- Black Sheep Hit: "Bitter Sweet Symphony" and their first single "All in the Mind."
- Breakup Breakout: Sort of averted. Ashcroft's solo career wasn't as well-received as his work with The Verve, with a frequent complaint being the sheer amount of soggy ballads.
- Chart Displacement: "Bitter Sweet Symphony" was #2 in the UK, while follow-up single "The Drugs Don't Work" wound up a chart-topper.
- Creator Backlash: Nick McCabe thinks that The Verve's albums are inferior to their demos, and Ashcroft regrets bringing Nick back to record Urban Hymns and wishes he would have released it as a solo album. Later interviews for Urban Hymns' 20th anniversary seem to imply at least McCabe has mellowed on things a bit, admitting that relistening to their first three albums 20 years later, more removed from the process of creating them, has caused him to genuinely appreciate them - even calling "Forth" the best album they ever did.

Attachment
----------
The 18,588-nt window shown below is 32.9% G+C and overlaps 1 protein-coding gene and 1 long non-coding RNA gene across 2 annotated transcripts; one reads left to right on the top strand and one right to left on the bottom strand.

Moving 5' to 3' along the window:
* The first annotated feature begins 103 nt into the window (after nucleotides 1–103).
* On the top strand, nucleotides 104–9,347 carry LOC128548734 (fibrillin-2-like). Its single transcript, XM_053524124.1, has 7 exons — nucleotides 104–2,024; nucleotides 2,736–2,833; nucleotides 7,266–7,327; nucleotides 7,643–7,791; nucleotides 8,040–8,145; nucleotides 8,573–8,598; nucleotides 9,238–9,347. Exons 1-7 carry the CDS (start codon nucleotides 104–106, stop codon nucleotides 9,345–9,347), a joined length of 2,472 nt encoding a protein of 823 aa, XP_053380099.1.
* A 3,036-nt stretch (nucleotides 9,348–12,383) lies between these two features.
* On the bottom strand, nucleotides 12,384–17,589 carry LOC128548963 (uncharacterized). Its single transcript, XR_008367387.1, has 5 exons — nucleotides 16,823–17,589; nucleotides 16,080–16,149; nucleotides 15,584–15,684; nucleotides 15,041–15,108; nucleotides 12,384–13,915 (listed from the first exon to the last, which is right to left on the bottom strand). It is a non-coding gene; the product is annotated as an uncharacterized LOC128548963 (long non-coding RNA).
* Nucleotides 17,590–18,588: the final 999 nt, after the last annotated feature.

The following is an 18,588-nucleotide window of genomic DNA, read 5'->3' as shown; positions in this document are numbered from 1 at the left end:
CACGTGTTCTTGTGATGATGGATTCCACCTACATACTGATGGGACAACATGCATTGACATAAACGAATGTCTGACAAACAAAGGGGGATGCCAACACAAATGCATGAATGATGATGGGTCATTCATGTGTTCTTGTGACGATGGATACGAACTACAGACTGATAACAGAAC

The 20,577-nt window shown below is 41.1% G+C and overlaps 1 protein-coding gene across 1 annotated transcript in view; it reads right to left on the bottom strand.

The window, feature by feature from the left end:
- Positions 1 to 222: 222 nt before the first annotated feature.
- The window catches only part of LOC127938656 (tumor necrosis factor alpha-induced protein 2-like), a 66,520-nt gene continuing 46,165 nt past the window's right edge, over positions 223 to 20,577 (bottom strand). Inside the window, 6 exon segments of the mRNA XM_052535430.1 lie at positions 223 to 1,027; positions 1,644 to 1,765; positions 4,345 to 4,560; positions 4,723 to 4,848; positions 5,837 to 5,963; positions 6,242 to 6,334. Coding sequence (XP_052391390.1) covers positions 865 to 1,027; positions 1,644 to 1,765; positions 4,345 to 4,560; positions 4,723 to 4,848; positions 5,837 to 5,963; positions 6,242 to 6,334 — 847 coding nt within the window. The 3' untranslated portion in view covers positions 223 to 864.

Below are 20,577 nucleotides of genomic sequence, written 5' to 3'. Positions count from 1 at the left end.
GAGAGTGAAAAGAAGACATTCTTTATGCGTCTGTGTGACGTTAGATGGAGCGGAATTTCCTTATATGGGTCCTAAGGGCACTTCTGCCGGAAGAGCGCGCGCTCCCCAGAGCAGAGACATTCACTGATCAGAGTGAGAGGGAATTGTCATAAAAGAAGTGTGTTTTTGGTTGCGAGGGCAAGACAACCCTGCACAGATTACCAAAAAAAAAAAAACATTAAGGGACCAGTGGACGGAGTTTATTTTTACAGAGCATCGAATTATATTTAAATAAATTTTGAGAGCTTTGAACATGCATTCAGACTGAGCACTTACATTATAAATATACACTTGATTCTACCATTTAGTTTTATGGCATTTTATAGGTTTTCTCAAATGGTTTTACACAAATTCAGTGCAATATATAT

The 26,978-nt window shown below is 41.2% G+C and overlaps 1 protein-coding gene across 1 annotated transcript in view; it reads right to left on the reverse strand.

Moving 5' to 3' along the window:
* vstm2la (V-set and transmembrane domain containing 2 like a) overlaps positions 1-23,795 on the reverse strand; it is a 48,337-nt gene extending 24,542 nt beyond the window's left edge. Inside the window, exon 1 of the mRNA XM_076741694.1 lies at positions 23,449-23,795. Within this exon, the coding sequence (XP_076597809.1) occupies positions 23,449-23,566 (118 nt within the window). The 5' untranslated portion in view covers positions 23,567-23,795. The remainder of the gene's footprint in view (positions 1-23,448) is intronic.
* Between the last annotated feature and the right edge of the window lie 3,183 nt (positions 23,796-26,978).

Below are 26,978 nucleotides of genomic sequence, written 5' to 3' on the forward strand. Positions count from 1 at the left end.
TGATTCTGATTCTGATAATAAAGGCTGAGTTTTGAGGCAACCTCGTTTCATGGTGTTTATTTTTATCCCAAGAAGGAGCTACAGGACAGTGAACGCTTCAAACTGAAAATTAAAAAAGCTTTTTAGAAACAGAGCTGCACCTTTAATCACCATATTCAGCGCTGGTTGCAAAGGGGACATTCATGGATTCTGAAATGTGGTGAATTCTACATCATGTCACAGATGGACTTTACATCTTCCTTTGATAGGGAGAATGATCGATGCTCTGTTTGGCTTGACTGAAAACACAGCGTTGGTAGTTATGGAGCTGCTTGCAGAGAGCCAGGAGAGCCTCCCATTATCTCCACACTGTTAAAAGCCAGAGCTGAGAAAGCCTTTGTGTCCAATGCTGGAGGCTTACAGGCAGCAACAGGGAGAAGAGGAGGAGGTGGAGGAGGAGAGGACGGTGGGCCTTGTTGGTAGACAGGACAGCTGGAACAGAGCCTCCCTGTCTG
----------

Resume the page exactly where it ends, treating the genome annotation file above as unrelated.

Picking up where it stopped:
- Creator Breakdown: Richard Ashcroft suffered from depression for a long time, and had to use meds frequently to cope with it. Hence some of the music and lyrics sound depressed.
- Old Shame: From the same interview, Nick admits he doesn't think much of "Butterfly" since the band just bashed it out in the studio at 3 AM because the record label told them they didn't have enough songs for the album.
- One-Hit Wonder: The band is usually reduced to just "Bitter Sweet Symphony", which was even their only song to chart in the US Hot 100 chart, though they would also score a second hit on the US rock charts with "Lucky Man".
- Screwed by the Lawyers: A famous instance with "Bitter Sweet Symphony." The Rolling Stones' lawyer gave Ashcroft permission to sample an orchestral cover of "The Last Time" with no qualms until the song got popular and the band were sued for using "too much" of the sample, a lawsuit called out by the Stones themselves as "bullshit." The band were forced to co-credit the song to Richards / Jagger and did not recieve royalties for 22 years until May 2019 when it was announced that Richard Ashcroft reached a deal with Jagger/Richards which had them provide the Verve their share of the royalties from that song, with Jagger/Richards waiving their credit on the song completely.
Trivia / The Verve